Error is a natural phenomenon that accompanies any human activity, especially when we try the activity for the first time. When error is handled well, it is a welcome companion on the road to understanding. When we recognize it, and identify its causes, our ability to conduct the given activity better in the future increases.
Throughout the Hejny learning process we do not condemn error, we defend and welcome it. We appreciate error as an aid to each pupil’s true understanding. We are aware that one learns from one’s mistakes, and want to implement this process fully in our teaching and learning (not only in mathematics).
In traditional teaching, error is usually understood as an unwanted phenomenon. Teachers themselves are afraid of making a mistake. They feel responsible for their pupils’ potential errors (whether committed on the board or in an exercise book) so they are quick to point them out and correct them.
The pupils’ parents, who also perceive error as unwanted, increase the teacher’s fear of potential mistakes. In consultations, teachers more often talk about the mistakes themselves, rather than about their causes, or ways of preventing them from happening.
A teacher who teaches by instruction expects their pupils to repeat processes or rules that have been demonstrated or stated in class. Anything that deviates from these processes is usually seen by the teacher as mistakes. This is detrimental to the development of the pupils’ independent thinking.
By treating error as an unwelcome phenomenon, teachers create an atmosphere in the class that blocks the children. Faced with the fear of committing an error, pupils prefer not to do anything. The teacher also does nothing to prevent error, other than exert pressure on the pupils. Some teachers even believe that punishment for errors encourages their pupils’ effort to learn and therefore improves their academic results.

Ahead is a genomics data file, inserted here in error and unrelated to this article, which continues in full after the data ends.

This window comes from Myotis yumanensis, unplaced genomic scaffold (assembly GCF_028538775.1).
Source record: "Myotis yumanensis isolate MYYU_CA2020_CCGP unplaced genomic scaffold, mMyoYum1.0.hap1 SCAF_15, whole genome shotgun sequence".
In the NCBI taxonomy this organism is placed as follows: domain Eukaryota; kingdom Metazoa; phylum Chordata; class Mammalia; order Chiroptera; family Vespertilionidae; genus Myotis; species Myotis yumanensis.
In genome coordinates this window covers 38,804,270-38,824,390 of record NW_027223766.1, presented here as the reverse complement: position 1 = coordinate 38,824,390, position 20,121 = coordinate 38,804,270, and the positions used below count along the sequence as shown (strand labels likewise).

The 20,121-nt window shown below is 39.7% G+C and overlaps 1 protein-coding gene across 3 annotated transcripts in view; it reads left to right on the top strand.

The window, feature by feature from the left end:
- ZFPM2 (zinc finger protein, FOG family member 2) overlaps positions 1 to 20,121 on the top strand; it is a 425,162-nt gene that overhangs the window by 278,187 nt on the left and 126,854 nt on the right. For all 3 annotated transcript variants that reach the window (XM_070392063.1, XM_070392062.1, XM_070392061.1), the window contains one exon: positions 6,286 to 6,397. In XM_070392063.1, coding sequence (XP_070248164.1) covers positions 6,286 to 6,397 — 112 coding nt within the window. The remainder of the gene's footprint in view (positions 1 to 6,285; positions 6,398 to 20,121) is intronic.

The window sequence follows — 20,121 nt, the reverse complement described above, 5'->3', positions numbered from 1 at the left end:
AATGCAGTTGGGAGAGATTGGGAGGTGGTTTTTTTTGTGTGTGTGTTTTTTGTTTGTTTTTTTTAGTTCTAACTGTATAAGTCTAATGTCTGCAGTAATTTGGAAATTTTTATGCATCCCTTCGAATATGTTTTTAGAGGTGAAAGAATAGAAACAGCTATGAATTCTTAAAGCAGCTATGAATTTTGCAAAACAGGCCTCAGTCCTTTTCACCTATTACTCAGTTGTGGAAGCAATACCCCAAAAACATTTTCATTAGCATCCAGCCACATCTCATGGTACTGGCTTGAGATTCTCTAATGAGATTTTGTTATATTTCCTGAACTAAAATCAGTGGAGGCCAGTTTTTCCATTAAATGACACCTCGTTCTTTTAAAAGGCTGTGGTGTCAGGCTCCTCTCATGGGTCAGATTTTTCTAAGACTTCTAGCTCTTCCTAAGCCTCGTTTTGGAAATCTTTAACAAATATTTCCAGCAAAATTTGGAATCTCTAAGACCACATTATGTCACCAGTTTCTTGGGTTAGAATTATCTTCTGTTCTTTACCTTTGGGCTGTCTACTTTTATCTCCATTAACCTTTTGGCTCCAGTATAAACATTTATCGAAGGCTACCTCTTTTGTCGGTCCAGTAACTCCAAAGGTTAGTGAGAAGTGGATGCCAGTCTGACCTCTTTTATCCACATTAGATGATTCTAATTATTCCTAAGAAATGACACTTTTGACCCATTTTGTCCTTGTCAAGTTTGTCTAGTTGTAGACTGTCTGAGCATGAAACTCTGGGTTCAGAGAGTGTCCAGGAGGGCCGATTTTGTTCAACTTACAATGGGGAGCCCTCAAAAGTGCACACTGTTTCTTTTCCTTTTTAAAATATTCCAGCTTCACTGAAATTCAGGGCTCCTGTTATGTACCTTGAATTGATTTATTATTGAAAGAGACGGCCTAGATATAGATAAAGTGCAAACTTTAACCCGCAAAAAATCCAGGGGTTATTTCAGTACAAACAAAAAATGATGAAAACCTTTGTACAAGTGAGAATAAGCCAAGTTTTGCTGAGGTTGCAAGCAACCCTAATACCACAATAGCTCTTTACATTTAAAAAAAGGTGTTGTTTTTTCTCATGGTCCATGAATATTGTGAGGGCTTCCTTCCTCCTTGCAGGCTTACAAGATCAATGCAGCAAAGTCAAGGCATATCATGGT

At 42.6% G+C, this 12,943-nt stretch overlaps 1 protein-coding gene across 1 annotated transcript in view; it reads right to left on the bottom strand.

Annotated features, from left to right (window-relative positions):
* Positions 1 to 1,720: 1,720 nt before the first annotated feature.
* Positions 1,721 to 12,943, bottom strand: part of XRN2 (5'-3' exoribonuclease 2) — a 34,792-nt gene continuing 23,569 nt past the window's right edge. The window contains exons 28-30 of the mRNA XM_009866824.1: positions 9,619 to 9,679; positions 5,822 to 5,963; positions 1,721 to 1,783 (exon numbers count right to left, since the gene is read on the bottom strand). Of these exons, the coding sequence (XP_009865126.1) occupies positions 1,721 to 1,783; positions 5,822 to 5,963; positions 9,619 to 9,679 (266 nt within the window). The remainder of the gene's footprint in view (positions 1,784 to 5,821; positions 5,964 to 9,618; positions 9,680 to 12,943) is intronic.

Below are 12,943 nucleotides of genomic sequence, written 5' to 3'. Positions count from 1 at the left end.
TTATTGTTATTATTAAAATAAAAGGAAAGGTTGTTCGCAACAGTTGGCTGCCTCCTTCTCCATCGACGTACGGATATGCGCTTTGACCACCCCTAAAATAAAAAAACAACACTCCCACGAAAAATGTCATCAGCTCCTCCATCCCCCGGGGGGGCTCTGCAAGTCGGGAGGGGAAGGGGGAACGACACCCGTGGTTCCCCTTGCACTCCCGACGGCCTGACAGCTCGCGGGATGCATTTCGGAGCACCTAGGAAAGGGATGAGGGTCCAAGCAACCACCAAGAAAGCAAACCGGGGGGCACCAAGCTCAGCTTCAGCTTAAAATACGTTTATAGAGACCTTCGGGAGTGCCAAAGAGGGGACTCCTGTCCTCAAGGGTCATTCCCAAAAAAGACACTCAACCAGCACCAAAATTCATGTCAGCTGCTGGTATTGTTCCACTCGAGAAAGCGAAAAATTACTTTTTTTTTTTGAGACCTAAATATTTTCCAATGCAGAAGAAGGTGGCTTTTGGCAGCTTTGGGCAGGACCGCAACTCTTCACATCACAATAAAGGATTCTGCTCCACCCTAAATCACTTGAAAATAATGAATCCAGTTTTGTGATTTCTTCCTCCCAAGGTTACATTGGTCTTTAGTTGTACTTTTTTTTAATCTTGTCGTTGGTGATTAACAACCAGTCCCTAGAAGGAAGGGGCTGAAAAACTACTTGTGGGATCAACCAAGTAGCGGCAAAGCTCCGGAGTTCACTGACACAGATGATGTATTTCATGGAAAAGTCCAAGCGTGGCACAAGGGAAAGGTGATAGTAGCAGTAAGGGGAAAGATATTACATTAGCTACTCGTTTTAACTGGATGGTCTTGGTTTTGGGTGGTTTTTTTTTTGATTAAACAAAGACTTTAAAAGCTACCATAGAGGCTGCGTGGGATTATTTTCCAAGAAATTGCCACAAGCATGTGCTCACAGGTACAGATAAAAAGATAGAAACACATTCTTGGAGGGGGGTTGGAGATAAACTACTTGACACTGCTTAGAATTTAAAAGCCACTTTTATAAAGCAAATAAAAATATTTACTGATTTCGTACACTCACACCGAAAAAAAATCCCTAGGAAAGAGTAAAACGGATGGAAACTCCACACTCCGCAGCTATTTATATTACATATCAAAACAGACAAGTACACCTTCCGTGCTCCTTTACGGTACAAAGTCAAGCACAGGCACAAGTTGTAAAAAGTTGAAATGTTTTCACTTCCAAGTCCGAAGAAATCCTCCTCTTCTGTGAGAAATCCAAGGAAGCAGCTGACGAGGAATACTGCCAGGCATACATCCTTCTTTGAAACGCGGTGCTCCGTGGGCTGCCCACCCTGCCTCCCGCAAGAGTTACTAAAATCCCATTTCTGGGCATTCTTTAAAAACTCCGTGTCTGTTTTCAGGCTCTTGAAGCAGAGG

However, reality does not confirm this assumption. It is true that pupils, out of fear, invest more energy in the subject matter, but most of this energy goes to waste because the pupils’ activity is then driven by, and focused on the need to protect themselves from punishment: pretending to be ill, cheating, lies, truancy or making excuses.
When a pupil makes a mistake, say, in calculation, the teacher does not usually immediately see where it stemmed from. If he or she simply corrects the mistake, this does not help the pupil much. The fundamental question, i.e. why they committed this error, remains a mystery for the pupil.
If a teacher does not try to understand the source of an error, the correction is understood only in terms of teacher-authority. The pupil does not see where the fault in his reasoning is and will, naturally, commit the same error next time.
Mistakes should not discourage pupils. An error can and should be a useful experience. The teacher’s role is to help pupils learn from errors. Teachers who reprimand pupils for making mistakes make the process of learning new things more difficult.
If a pupil is afraid of making a mistake, the Hejny method teacher encourages the pupil by giving his or her own example: showing them where the teacher went wrong, and how they discovered the source of their mistake. Whenever a pupil points out a mistake made by the teacher, the teacher thanks the pupil for correcting the error, and rewards them with praise. Analyzing the (teacher’s) error out loud in front the class is highly effective. The pupils can observe possible ways of dealing with error, and will find such examples inspiring.
Intellectually, understanding the reasons behind an error is an effective way to grasp the nature of a phenomenon under investigation. This is not only true for pupils in school but also for famous mathematicians. They, too, committed errors and the discovery of the errors served as an important lesson for them.
When teachers know how to work with pupils’ errors, they can exploit each mistake didactically. The teacher’s knowledge is both diagnostic and educational. Using their diagnostic skills, the teacher gauges their pupil’s error awareness (of whether and where the error occurred). Their educational skills comes into practice in order to repair the problem. When we find out that a pupil does not understand something, we enable them to fill in the gaps in their experience themselves.